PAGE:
KEY PILLAR

Political parties regulations vital for nation's cohesion, peace and stability

Registrar of Political Parties helps in addressing electioneering crisis.

In Summary

• The Political Parties Act, 2011 shifted the governance and management of political parties from the office of the registrar of societies.

• This is a thin delicate line that collectively the registrar of political parties and the cohesion commission must seek remedy; for a stable nation.

Chairperson of the Judiciary Committee on Election Justice Mbogholi Msagha and acting Registrar of Political Parties Ann Nderitu during the launch of corporate republications at the Sarova Stanle.
Chairperson of the Judiciary Committee on Election Justice Mbogholi Msagha and acting Registrar of Political Parties Ann Nderitu during the launch of corporate republications at the Sarova Stanle.
Image: WILFRED NYANGARESI

The Political Parties Act, 2011 shifted the governance and management of political parties from the office of the registrar of societies.

Initially, political parties were registered under and governed by the Societies Act.

Political parties did not have legal personality or perpetual succession, they basically belonged to individuals and some unscrupulous party leaders formed parties with a view to selling them for monetary gain.

 

The establishment of the political parties laws thus came in handy, providing for a legal framework for registration, regulation and funding of political parties and established the Office of Registrar of Political Parties (ORPP), responsible for implementing and enforcing the law.

As a nation we have witnessed clashes largely instigated on tribal and political lines, most recent being 2007/2008 post election violence crisis that saw many innocent Kenyans loose life’s, displacement of thousands and unrecoverable economic set-backs.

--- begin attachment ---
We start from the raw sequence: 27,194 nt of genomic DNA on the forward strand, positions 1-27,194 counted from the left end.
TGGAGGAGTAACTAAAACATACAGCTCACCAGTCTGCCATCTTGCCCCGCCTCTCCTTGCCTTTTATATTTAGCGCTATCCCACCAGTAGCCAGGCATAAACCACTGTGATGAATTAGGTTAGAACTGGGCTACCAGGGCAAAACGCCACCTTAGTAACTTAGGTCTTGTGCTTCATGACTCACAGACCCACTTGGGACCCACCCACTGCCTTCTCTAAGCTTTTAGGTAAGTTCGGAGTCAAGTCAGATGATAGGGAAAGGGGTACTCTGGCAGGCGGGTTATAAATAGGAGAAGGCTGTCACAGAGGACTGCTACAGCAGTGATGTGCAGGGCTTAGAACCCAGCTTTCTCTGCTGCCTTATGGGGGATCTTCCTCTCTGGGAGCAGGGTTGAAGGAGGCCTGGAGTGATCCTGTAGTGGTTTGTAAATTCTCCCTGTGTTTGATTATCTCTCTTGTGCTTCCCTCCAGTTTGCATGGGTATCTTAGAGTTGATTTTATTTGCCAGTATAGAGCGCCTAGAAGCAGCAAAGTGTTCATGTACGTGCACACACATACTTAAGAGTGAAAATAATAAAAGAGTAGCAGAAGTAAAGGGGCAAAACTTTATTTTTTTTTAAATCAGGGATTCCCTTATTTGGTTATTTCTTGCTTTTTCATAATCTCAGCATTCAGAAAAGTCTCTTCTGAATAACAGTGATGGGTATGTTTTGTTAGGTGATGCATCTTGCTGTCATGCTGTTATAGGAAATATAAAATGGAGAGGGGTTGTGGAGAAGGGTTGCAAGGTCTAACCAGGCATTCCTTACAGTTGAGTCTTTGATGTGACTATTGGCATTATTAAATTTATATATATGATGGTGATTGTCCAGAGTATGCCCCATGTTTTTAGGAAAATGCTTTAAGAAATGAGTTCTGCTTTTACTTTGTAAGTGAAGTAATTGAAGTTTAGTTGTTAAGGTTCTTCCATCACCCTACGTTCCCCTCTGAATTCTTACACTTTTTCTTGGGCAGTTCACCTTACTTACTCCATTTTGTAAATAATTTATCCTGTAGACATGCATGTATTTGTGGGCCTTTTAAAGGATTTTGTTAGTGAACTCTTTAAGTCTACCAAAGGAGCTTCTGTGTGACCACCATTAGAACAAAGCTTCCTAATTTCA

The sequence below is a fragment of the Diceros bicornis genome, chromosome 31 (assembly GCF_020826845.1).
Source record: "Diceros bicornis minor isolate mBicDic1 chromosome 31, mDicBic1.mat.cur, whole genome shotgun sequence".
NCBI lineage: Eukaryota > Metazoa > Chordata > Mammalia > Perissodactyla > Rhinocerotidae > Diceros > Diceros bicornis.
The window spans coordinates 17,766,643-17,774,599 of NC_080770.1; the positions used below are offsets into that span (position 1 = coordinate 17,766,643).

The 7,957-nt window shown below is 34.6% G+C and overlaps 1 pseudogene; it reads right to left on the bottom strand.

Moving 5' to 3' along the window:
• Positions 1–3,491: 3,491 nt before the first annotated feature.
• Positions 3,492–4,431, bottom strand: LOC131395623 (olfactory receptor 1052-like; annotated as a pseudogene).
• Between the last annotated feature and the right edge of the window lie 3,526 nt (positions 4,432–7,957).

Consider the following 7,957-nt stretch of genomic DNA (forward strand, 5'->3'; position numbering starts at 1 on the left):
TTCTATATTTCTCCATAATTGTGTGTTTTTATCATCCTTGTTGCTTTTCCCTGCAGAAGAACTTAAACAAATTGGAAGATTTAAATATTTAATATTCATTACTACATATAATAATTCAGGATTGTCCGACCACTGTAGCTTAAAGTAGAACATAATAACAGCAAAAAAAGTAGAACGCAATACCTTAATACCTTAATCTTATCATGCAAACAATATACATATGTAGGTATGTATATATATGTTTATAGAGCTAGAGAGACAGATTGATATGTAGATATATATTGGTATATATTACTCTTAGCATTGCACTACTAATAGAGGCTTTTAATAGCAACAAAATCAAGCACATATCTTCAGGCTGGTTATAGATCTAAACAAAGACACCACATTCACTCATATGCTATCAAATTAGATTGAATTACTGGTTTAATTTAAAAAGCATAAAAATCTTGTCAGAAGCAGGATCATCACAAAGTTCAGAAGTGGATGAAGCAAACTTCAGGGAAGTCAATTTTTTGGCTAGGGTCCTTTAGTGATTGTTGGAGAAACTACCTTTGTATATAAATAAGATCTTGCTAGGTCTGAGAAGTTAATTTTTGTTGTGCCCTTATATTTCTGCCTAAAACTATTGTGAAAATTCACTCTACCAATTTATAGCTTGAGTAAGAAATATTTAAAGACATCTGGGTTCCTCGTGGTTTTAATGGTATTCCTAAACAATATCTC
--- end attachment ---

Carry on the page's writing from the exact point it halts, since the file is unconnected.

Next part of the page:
The situation continues to be volatile and one key office that can help address this electioneering crisis is the office of the registrar of political parties.

The office is mandated to ensure; A person shall not be a member of more than one political party at the same time;. A person who, while being a member of a political party forms another political party; joins in the formation of another political party; joins another political party; in any way or manner, publicly advocates for the formation of another political party; or promotes the ideology, interests or policies of another political party- This has not been the case, since the inception of the law to manage parties, the registrar of political parties has remained toothless and unable to tame politicians and political parties to adhere to the law.

Politician and political parties continue to flaunt the regulations with no tangible measures being taken by the mandated office; Politicians continue with hate speeches, incitement and divisive politics scot-free.

This is a thin delicate line that collectively the registrar of political parties and the cohesion commission must seek remedy; for a stable nation.

It is quite ironical unless otherwise vested interests being at play for such a sensitive office- to have an “Acting registrar of political parties” for close to 10 years.

 

The amendments to the 2010 constitution of Kenya are underway; with referendum in the offing; the drivers of this change are the politicians that will be moving around the country proposing or opposing the BBI final recommendations and rallying electorates to take sides.

It is thus imperative for the registrar of political parties together with the cohesion commission to stamp its authority for a cohesive and stable nation moving forward.

Integrated Development Network (IDN)